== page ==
# Two vehicles moving in opposite directions bonus problem

1. Jun 23, 2014

### antonisz

1. The problem statement, all variables and given/known data
Vehicle A and Vehicle B are moving in opposite directions on the NJTP. Vehicle A is heading south toward atlantic city while vehicle B is heading north towards Hoboken. In situation 1 and 2 described below, at t = 0s both vehicles are at a distance of separation of 400m and are moving towards each other.

Situation 1: When vehicle A is moving at a constant velocity of 30 m/s and travels a distance of 120 m, the vehicles pass each other on the turnpike.

Situation 2: When vehicle A is moving at a constant velocity of 80 m/s and after a time of 3s, the vehicles pass each other on the turnpike.

For vehicle A label variables as: Via, Vfa, aa, da,ta
For vehicle B label variables as: Vib, Vfb, ab,db, tb

In the ORDER INDICATED:

(a) Calculate the initial velocity of vehicle B or Vib; and

(b) Then calculate the acceleration of vehicle B or ab

Show all work in DETAIL and keep all numerical values to the nearest hundredth value. Draw and label all pictures

Note: You will receive NO CREDIT if you first calculate part (b) and then part (a)

For situations 1 and 2

vib = constant ; vfb ≠ a constant value since its value changes w/ time

ab = constant

2. Relevant equations

3. The attempt at a solution

Situation 1:
Da + Db = 400

Via = 30 m/s
Vfa = 30 m/s
a = 0 m/s2
da = 120 m
ta = ?

Vave = d/ t = vf + vi /2
Vave = da/ta
ta = 4s

db = 280
ta = 4s

Situation 2:
Via = 80 m/s
aa = 0 m/s2
vfa = 80 m/s
ta = 3s = tb
da = ?

Using same equation as in situation 2,

da = 240

db=160
tb = 3s

Situation 1
db = vibtb + 1/2abtb2
280 = vib(4) + 1/2 (ab)(4)2

Situation 2
db = vibtb + 1/2abtb2
280 = vib(3) + 1/2 (ab)(3)2

280 = vi (4) + 8ab
280 - 4bi = 8ab
280 - 4vi/8 = ab

Plug this into the second equation...

160 = vib(3)+ 1/2 (280 - 4vi/8 )9
I solve and get vib = - 4/3 m/s which doesn't make sense...

So i plug that answer back into the two equations above and get ab = 35.67 m/s2 for situation 1 and for situation 2 - 34.67 m/s2.

Thank you for the help
1. The problem statement, all variables and given/known data

2. Relevant equations

3. The attempt at a solution

2. Jun 23, 2014

### BiGyElLoWhAt

Are you sure you didn't leave anything out? All you know for sure about vib is that it's in the opposite direction of a and changes with time. If I say vib = 1m/s, then you can solve for the acceleration using the time values, but if I say vib =2m/s then you can do the exact same thing, but you'll get a different answer.

Reread the question and make sure you didn't leave out anything important please.

3. Jun 23, 2014

### antonisz

I copy and pasted the file that the professor gave us. I can upload the pdf if you would like.

#### Attached Files:

• ###### Problem7Bonus.pdf
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4. Jun 23, 2014

### Staff: Mentor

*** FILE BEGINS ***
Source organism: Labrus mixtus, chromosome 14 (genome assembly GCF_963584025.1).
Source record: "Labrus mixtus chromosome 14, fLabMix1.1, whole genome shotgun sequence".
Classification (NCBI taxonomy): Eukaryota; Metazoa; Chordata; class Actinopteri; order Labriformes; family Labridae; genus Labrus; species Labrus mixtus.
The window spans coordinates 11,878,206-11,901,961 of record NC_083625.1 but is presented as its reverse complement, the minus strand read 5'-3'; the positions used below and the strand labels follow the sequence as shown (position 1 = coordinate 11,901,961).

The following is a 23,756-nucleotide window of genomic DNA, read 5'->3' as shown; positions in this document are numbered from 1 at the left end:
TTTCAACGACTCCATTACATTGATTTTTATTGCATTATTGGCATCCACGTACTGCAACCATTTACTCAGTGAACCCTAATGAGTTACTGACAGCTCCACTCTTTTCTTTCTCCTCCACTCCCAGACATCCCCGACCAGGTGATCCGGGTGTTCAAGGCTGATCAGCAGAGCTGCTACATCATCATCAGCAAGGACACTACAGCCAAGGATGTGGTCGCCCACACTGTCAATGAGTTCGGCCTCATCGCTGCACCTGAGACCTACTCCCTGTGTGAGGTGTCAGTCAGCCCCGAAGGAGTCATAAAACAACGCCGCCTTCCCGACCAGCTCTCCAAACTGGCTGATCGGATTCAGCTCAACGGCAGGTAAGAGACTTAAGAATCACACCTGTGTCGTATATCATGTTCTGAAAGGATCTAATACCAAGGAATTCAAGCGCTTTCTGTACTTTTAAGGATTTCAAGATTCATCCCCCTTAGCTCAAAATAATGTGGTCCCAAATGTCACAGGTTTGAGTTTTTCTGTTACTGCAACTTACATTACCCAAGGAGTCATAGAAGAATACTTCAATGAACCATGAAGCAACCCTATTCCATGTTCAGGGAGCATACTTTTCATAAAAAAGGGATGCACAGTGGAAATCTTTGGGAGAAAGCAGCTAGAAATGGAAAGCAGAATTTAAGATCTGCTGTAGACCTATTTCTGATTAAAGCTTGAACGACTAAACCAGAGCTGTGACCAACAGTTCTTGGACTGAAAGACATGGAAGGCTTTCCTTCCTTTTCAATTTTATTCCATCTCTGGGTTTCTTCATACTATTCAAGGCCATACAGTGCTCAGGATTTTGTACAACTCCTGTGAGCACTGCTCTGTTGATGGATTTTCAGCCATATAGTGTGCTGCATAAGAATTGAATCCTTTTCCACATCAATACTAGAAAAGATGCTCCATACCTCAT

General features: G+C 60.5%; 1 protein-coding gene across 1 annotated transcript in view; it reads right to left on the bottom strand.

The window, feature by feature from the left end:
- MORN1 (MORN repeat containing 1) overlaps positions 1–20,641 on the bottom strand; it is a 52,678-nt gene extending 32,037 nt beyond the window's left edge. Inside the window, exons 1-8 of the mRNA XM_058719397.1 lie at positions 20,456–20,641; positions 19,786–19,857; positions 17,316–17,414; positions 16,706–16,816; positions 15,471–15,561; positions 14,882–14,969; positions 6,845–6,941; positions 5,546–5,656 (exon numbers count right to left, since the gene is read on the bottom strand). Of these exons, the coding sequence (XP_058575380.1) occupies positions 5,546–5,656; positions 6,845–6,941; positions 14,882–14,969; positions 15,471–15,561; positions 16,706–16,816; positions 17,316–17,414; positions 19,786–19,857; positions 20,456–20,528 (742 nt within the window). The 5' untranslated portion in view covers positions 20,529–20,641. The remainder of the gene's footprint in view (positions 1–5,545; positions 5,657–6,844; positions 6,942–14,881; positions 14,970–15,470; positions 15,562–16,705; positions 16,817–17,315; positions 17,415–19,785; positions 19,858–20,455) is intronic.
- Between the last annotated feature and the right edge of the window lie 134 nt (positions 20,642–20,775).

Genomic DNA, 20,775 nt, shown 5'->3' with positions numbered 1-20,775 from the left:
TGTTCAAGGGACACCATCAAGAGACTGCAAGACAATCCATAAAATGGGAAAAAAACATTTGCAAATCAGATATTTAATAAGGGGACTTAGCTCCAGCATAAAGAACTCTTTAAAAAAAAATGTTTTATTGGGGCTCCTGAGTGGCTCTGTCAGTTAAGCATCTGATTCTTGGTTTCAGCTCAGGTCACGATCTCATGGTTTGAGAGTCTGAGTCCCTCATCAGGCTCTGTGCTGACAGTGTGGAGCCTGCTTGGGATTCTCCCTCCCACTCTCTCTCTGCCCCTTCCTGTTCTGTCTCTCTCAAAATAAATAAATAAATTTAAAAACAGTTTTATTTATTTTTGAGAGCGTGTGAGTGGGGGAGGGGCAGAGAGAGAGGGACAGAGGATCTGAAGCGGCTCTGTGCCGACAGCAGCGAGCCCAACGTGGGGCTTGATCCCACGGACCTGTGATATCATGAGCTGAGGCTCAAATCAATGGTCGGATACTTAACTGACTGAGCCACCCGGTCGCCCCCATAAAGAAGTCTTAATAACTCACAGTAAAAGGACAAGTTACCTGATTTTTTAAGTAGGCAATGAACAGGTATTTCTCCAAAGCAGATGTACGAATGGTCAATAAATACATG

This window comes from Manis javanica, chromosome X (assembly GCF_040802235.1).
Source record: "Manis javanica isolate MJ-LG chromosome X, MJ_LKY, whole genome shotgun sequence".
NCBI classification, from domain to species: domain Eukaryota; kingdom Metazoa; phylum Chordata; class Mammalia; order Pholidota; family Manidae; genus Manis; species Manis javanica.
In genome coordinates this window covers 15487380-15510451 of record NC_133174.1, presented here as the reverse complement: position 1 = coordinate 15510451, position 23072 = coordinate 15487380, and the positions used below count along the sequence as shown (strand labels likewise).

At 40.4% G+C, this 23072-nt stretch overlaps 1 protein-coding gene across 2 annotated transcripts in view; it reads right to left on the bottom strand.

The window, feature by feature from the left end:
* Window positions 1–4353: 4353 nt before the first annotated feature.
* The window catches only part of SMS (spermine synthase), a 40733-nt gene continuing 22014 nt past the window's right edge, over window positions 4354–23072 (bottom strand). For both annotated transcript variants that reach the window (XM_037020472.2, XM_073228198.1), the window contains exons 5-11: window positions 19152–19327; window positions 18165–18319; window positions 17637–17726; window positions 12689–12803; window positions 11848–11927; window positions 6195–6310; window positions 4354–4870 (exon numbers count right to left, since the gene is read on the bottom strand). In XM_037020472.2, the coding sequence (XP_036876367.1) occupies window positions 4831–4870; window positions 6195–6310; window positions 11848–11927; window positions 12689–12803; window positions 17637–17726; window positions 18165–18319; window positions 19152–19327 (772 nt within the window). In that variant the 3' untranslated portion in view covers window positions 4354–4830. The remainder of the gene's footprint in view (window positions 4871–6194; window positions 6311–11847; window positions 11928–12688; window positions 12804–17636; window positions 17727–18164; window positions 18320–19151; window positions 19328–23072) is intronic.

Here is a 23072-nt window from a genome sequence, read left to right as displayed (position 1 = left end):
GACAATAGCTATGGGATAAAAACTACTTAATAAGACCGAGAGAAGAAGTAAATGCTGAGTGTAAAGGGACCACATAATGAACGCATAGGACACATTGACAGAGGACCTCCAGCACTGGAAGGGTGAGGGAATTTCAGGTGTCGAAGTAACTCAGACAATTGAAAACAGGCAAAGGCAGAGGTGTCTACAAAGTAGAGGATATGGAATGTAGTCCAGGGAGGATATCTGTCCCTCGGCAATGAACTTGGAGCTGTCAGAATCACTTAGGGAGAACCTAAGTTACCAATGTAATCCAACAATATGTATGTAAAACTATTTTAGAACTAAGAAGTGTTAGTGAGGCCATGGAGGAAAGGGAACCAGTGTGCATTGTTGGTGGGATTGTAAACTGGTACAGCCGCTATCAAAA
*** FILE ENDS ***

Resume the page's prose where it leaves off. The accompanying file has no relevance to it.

Are you supposed to assume that the acceleration and initial speed of B is the same in both situations?

5. Jun 23, 2014

### antonisz

I believe so, since the problem says that both are a constant.

6. Jun 23, 2014

### Staff: Mentor

Good. That fact provides the 'extra' information needed to solve for them. (For each situation, B must travel a certain distance in a certain time.)

7. Jun 23, 2014

### BiGyElLoWhAt

Ok, well firstly, you substituted inconsistently to get your -4/3, if ta= some number, then tb should equal that same number.

Secondly, the fact that it says vib = constant makes me thing you're just supposed to treat it as an arbitrary constant, as you litterally cannot solve this problem numerically. Set vib = c or k or lambda or whatever you like, and use that for vib, and solve for ab in terms of your constant of choice.

8. Jun 23, 2014

### Staff: Mentor

Good.

You used the wrong distance.

9. Jun 23, 2014

### BiGyElLoWhAt

Ahhh, sorry about that, I didn't think about that, but at the same time, it's not stated in the problem (at least not very clearly i.m.o.).

10. Jun 23, 2014

### antonisz

Sorry that was a typo on my part.

What I had on paper was 160 = vib(3) + 1/2 (ab)(3)2

11. Jun 23, 2014

### antonisz

280 = vib(4) + 1/2 (ab)(4)2
160 = vib(3) + 1/2 (ab)(3)2

So I solved for ab and I got 11.85 / vib = ab

I plugged that into the 280 = vib(4) + 1/2 (ab)(4)2 equation and I got an answer of 0.34 m/s. Which still doesn't seem right.

But continuing on I plugged 0.34 m/s into 280 = vib(4) + 1/2 (ab)(4)2 to solve for ab and received an answer of 34.82 m/s2

I'm not sure if that's what you guys got for your answer or not.

But something still feels off. I really appreciate you guys and gals taking the time out of your busy summer day to teach me some physics...lol.

12. Jun 23, 2014

### BiGyElLoWhAt

Well, I didn't actually crunch the numbers, but you can always take situation a, and (knowing the time) plug in your vib and ab values and solve for the distance traveled, then check to see if that matches your starting point.

13. Jun 23, 2014

### BiGyElLoWhAt

*and then do the same for situation b.

14. Jun 23, 2014

### antonisz

I must have messed up somewhere. Thanks anyway.

15. Jun 23, 2014

### BiGyElLoWhAt

well here let me work through it and I'll see what I can find..

16. Jun 23, 2014

### antonisz

Thank you again, I hope I didn't make you feel like you have too lol. To be honest its probably something like a math error.

17. Jun 23, 2014

### BiGyElLoWhAt

That's fine, but I'm bored at work... so...

18. Jun 23, 2014

### Staff: Mentor

Your answers match my own. But I agree, it does feel off. Those numbers are not very realistic. (But it's probably meant as a simple exercise, not as a physically realistic situation.)

19. Jun 23, 2014

### antonisz

I could see my professor giving us a bonus question like that to be honest. His name is Doc Al as well...what a coincidence! Thank you for your confirmation, I needed those 6 points!